In lieu of an abstract, here is a brief excerpt of the content:

A QUANTITATIVE ASSESSMENT OF FUNDAMENTAL AND TARGETED CLINICAL RESEARCH ATNIAMDD ARLEY T. BEVER, JR.* Is fundamental clinical research relative to targeted research holding its own? To approach a factual answer to this question I was asked to analyse the extramural grant program of the National Institute for Arthritis , Metabolism, and Digestive Diseases over the past nine years. We selected NIAMDD in the belief that its broad, balanced, and stable program in the study of disease would yield a more "typical" picture than would a more single-mission-oriented institute such as the National Cancer Institute or National Heart, Lung, and Blood Institute. The analysis was directed to grants which the institute classified as "humanrelated " (involving human subjects or materials) for the period 19701978 . Information on the grants was derived from three sources: a)Computerized Research Information on Scientific Programs (CRISP) from the National Institutes of Health's Division of Research Grants (DRG). This descriptor service identifies grants and categorizes them in detail. b)Information for Management Planning, Analysis, and Coordination (IMPAC), also from DRG. This computer system provides extensive administrative data on the grants, grantees, and grantees' institutions, ?Formerly assistant director of Research Analysis and Evaluation, Division of Research Grants, National Institutes of Health; and head, Office of Budget, Programming, and Planning, National Science Foundation. Present address: 9314 East Parkhill Drive, Bethesda , Maryland 20014. The author would like to thank each of these people for making the facilities of the National Institutes of Health available to him while working on this project: Thomas Malone, Ph.D., deputy director for Scientific Programs, NIH; G. Donald Whedon, M.D., director, National Institute of Arthritis, Metabolism, and Digestive Diseases , NIH; Carl D. Douglass, Ph.D., director, Division of Research Grants, NIH; Carl M. Leventhal, M.D., deputy director, NIAMDD, NIH; George T. Brooks, Ph.D., associate director, NIAMDD, NIH. The author is particularly grateful to the following persons who supplied data and offered helpful suggestions and critiques during the course of the project: Lois Reed, chief, Program Evaluation Branch, NIAMDD, NIH; John James, Ph.D., chief, Research Analysis and Evaluation Branch, DRG, NIH; Joseph Brackett, deputy chief, Statistics and Analysis Branch, DRG, NIH; William J. Holliman, Jr., chief, Research Documentation Section, SAB, DRG, NIH.© 1980 by The University of Chicago. 0031-5982/80/2322-0152$01.00 Perspectives in Biology and Medicine ¦ Winter 1980 ¦ Part 2 S25 together with independent scientific classification and description of grants. Financial information in these data refers to budgets, not expenditures . c) Abstracts of the grants, provided by NIAMDD for 3 of the 4 years we analysed (1972, 1975, 1978) and by the Smithsonian Scientific Information Exchange for the fourth year (1970). The abstracts were written by the grantees and described research objectives, highlights of the techniques to be used, and expected results. We obtained computer runs of the above data for human-related research grants supported in 1970 (637 grants), 1972 (825), 1975 (916), and 1978 (947), and analysed them according to the classification system developed by Dr. Richard L. Landau and his colleagues at the University of Chicago. Classification System The grants were divided into six major categories: Category 1.—Fundamental clinical research in which the investigator plans to manipulate experimentally and in a controlled fashion the research patients or subjects or their environments. (Category 1 was further divided into six subcategories and 40 third-level categories. It is not necessary to detail them here.) Category 2.—Service research or targeted research on the management of a disease, either in an individual or in a discrete population using known medical diagnostic and therapeutic techniques. (Includes two subcategories.) Category 3.—Research utilizing human sources of materials—tissues, organs, blood, urine, fluids, enzymes, hormones, any substance of human origin. The patients or subjects or environments are not manipulated experimentally. (Includes six subcategories.) Category 4.—Animal studies related to or in place of humans, or models for human experimentation; studies of man as a biological species, development of biophysical or biochemical tests. (Includes three subcategories .) Category 5.—Epidemiological studies—public health tests and records, epidemic histories. Category 6.—Miscellaneous—communications, data systems, conferences , grants to NIH study sections and other organizations; includes all remaining grants. The NIAMDD extramural program...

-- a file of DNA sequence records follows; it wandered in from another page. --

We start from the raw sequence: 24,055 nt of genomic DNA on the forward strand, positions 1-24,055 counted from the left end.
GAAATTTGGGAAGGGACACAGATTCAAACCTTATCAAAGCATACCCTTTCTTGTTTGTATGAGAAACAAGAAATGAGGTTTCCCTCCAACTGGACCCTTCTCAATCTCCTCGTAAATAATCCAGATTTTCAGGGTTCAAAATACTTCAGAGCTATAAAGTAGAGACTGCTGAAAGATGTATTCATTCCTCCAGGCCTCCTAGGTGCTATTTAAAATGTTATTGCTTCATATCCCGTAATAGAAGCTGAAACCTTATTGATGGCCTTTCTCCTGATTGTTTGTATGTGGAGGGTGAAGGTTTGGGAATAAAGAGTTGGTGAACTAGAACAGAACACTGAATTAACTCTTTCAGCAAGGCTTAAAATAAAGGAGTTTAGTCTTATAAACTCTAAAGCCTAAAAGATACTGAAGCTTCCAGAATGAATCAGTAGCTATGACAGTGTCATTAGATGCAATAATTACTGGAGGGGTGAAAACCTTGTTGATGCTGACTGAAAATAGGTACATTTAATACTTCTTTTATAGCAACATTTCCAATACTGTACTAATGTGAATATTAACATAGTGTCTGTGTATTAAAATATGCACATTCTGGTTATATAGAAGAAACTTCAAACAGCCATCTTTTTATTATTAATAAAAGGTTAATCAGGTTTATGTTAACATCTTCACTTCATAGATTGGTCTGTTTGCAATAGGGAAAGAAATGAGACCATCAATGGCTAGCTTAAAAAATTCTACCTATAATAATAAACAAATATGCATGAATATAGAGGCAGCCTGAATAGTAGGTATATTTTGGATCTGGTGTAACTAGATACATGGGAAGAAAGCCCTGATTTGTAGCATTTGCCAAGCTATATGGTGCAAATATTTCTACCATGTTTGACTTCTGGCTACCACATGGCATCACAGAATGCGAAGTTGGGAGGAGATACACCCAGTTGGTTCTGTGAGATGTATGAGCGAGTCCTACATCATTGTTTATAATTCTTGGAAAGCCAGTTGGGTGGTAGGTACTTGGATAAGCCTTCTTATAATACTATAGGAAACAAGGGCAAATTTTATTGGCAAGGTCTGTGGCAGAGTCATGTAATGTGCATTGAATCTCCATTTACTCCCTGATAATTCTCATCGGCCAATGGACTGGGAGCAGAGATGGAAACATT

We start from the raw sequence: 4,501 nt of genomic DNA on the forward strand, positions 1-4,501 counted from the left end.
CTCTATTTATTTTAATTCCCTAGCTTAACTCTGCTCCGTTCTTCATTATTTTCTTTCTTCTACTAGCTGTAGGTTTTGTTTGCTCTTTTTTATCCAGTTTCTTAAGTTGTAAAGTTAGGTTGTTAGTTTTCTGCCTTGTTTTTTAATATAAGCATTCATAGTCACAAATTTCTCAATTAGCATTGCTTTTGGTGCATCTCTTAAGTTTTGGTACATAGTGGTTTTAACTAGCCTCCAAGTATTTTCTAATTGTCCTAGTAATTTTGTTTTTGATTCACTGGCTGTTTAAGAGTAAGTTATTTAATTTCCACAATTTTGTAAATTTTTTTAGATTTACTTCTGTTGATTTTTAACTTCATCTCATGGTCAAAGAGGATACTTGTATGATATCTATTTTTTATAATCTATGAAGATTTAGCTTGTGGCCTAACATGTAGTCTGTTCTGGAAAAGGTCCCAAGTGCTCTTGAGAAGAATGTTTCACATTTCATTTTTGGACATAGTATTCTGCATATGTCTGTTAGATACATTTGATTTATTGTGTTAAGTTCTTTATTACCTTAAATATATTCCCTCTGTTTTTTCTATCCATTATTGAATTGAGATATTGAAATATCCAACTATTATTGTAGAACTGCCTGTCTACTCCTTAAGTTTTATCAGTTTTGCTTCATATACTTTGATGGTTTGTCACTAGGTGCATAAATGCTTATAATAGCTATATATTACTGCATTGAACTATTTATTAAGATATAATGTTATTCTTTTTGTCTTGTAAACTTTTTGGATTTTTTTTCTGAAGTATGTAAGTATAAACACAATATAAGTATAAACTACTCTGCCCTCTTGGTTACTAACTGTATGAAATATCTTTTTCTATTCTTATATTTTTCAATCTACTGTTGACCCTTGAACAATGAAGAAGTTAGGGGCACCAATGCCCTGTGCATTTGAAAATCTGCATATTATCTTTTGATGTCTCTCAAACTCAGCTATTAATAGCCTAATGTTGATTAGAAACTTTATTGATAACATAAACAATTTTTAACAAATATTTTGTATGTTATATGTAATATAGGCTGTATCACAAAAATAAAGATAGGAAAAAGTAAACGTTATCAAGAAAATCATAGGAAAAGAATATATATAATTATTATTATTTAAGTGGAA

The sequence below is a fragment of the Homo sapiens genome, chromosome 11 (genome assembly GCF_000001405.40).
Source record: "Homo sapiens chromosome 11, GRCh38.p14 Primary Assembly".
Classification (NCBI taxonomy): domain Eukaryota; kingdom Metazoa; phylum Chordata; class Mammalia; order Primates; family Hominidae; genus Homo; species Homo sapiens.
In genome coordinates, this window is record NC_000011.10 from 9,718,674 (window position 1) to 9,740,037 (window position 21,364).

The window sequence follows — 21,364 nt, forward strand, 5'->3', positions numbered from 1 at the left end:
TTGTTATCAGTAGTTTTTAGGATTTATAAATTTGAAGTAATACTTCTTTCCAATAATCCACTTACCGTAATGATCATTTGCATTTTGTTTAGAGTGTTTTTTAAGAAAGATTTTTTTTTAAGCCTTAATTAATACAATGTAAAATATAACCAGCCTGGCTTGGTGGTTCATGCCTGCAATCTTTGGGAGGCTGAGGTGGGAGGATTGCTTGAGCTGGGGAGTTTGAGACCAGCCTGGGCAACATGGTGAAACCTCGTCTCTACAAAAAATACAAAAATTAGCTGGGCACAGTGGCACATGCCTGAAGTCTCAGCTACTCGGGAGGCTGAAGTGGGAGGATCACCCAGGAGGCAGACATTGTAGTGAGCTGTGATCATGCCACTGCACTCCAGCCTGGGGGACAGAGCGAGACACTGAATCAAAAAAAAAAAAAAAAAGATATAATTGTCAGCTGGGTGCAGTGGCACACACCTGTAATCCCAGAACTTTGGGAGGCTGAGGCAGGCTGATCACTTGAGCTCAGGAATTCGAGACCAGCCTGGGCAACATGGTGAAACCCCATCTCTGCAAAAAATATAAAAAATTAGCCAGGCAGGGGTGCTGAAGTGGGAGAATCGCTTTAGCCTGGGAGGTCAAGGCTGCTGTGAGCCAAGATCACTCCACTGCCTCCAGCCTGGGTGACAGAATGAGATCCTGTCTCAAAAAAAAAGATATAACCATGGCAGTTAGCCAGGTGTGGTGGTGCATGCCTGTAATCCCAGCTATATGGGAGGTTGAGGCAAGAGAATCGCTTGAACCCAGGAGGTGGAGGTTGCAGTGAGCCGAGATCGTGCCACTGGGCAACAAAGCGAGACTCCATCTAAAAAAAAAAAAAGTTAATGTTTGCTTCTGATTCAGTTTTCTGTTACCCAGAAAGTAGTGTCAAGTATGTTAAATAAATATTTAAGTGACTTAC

Additional Information

Print ISSN
pp. S25-S33
Launched on MUSE
Open Access
Back To Top

This website uses cookies to ensure you get the best experience on our website. Without cookies your experience may not be seamless.